Chairman Wow!

November 1, 2009

Race in America and Stuff White People Like

Filed under: Uncategorized — Carly J Hallman @ 9:11 am

stuff

Lander speaking at the Texas Book Festival in Austin

In the past century, America has more or less conquered many of its pressing social and political problems– women work and vote, communism has largely fallen out of practice and returned to its place in philosophy books, and displays of (hetero)sexuality are so ever-present that it’s almost comical to think that they were once taboo. Of course, we’ve replaced these old problems with fresh ones– Islamic terrorism, the topic of gay rights, health care system woes. But one lingering social problem that’s as new as it is old is racism. While many like to pretend that we’ve collectively conquered the r-word, as a society, we have done little more than sweep it under a politically correct rug. Years and years have passed since Time Magazine ran a computer-generated image of a mixed-race woman deemed “the face of tomorrow” on its cover. And, last February, the first bi-racial President of the United States was sworn into office. So, if we are all aware and we are all awake, then why are there still no intelligent conversations about race?

But, wait, somewhere out in the ether known as the Internet, there is an intelligent discussion taking place. Many might balk at the idea of the satirical blog empire “Stuff White People Like” serving as a platform for serious race discussion in America. However, Christian Lander’s blog, book, and subsequent lectures and appearances have brought to light and made accessible (and even fun) the idea of race and discussion thereof for the average jaded-by-history-text-books American.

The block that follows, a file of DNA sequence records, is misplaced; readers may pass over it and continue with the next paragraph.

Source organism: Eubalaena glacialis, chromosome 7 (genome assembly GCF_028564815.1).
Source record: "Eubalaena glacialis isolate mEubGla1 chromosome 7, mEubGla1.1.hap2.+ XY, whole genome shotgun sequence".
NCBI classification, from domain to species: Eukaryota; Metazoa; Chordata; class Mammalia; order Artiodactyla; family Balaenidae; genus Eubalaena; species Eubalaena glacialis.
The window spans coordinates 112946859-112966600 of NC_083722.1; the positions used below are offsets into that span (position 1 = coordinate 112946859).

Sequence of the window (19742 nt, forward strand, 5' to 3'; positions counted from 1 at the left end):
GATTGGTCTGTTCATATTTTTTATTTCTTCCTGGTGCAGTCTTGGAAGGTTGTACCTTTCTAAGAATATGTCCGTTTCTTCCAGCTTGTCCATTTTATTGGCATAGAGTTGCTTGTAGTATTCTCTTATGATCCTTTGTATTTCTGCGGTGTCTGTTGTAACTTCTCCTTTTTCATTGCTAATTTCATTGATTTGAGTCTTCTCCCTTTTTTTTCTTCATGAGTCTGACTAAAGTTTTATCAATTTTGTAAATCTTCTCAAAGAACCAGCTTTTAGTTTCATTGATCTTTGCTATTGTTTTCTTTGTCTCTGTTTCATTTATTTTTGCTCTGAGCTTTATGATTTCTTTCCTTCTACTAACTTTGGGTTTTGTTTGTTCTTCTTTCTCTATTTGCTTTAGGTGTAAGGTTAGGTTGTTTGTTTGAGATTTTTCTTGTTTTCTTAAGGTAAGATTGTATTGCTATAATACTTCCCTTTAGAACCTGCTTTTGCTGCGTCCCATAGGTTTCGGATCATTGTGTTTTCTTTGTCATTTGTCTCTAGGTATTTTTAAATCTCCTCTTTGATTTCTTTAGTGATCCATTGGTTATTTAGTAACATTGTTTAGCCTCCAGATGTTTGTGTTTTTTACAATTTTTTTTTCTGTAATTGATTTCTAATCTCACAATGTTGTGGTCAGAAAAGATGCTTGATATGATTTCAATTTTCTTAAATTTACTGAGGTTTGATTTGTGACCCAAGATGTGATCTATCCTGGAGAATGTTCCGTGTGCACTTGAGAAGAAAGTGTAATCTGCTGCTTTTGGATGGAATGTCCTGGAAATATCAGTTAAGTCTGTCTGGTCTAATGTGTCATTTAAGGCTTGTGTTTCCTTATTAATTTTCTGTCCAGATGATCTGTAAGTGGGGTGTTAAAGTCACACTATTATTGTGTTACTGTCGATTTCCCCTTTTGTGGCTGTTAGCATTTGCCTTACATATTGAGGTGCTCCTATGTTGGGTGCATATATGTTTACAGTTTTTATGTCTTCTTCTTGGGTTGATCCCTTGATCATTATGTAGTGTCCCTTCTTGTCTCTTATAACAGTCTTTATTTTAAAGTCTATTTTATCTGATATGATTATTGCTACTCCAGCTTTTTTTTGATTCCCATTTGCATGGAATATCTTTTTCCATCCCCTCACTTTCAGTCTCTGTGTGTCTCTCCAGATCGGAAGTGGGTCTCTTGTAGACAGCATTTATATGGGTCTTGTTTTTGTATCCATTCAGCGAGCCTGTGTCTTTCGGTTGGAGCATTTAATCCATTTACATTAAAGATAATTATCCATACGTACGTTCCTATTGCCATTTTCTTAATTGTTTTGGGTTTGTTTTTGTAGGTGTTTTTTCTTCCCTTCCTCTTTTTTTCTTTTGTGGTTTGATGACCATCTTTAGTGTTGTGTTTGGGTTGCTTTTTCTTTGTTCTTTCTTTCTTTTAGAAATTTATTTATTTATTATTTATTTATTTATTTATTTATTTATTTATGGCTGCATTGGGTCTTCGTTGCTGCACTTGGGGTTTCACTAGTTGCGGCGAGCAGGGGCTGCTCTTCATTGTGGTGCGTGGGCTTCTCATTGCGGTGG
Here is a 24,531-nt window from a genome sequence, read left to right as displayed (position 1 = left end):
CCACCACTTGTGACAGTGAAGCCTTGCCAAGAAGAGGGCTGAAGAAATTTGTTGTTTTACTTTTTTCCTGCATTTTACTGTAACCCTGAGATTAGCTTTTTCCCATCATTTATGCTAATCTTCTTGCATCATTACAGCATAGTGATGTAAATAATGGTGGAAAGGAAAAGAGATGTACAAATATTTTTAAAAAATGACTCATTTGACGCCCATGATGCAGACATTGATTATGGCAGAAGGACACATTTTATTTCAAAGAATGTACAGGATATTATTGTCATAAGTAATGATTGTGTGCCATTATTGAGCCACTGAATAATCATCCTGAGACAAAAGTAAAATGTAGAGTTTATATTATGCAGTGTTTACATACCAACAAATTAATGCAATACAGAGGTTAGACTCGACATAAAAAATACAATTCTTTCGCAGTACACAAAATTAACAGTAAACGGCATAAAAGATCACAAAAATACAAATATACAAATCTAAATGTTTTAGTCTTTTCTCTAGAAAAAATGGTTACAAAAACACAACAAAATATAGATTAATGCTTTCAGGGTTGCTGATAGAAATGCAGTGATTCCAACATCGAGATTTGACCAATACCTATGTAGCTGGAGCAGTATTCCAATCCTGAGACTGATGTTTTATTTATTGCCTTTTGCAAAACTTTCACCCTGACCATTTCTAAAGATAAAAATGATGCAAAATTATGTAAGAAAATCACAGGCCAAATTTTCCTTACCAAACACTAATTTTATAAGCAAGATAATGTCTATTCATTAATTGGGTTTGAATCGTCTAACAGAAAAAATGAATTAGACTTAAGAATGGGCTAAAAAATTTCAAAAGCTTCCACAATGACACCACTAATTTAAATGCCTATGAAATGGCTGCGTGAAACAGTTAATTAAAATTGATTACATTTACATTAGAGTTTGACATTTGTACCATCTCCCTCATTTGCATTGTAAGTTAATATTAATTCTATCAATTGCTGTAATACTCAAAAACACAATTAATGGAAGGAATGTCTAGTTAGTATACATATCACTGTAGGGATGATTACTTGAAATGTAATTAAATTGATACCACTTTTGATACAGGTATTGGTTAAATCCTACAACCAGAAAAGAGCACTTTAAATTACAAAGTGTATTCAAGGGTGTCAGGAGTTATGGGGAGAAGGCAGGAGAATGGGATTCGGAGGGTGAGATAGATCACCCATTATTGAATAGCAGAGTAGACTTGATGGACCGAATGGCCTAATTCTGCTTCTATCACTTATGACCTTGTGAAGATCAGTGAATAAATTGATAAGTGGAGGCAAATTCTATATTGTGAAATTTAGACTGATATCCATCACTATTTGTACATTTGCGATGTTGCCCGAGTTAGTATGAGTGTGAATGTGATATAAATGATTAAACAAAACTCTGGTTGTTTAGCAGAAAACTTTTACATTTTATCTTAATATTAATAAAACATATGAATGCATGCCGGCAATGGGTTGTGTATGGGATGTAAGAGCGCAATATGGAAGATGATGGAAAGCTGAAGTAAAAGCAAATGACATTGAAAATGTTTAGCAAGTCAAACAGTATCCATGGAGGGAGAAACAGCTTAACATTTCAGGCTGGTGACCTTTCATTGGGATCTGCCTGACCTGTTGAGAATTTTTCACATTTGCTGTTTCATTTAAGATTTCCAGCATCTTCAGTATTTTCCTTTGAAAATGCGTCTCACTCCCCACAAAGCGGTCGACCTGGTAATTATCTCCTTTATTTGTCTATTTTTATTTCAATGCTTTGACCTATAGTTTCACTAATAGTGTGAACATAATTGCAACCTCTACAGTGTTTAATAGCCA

But how has a 30-something hipster blogger managed to do what so many scholars, activists, and professors have deemed a kamikaze-cause?

Lander, once an L.A.-based copywriter, concieved the idea for “Stuff White People Like” while joking online with a friend via instant messenger. Lander immediately opened a free Word Press account to share this joke with other friends and began typing away. With dry humor and understated wit, Lander documented the stuff he and his buddies decided epitomized white upper-middle-class culture– divorce, girls with bangs, sushi, trips in Audis and Volvos to farmer’s markets. Within six months, SWPL’s word-of-hand Internet popularity had soared beyond Lander’s wildest dreams, and landed him a major book deal. In the year since the book’s publication, Lander, who still regularly updates the blog, has appeared as a guest on Conan O’Brien and has been featured in an array of publications, including the prestigious New York Times.

Lander’s entries are written as sort of an anthropological and social guide for non-white people to gain an understanding of the intricacies of modern white culture. And to study race and whiteness in America, it’s essential not just to look at oppressed minorities, but to look at the elite oppressors. This is precisely where SWPL first seems to shine. Lander often says, “You don’t have to be white to be white. You just have to be rich.” In America, race never just been about race, it’s also always been about class. Lander bravely dives into this humor-at-the-expense-of-the-ruling-liberal-class pool, previously un-swum. Among other observations, Lander notes thats white people like and derive much pride from a large variety of luxuries that they can afford and others can’t– Vespa scooters, Apple products, lawyers, and hybrid cars.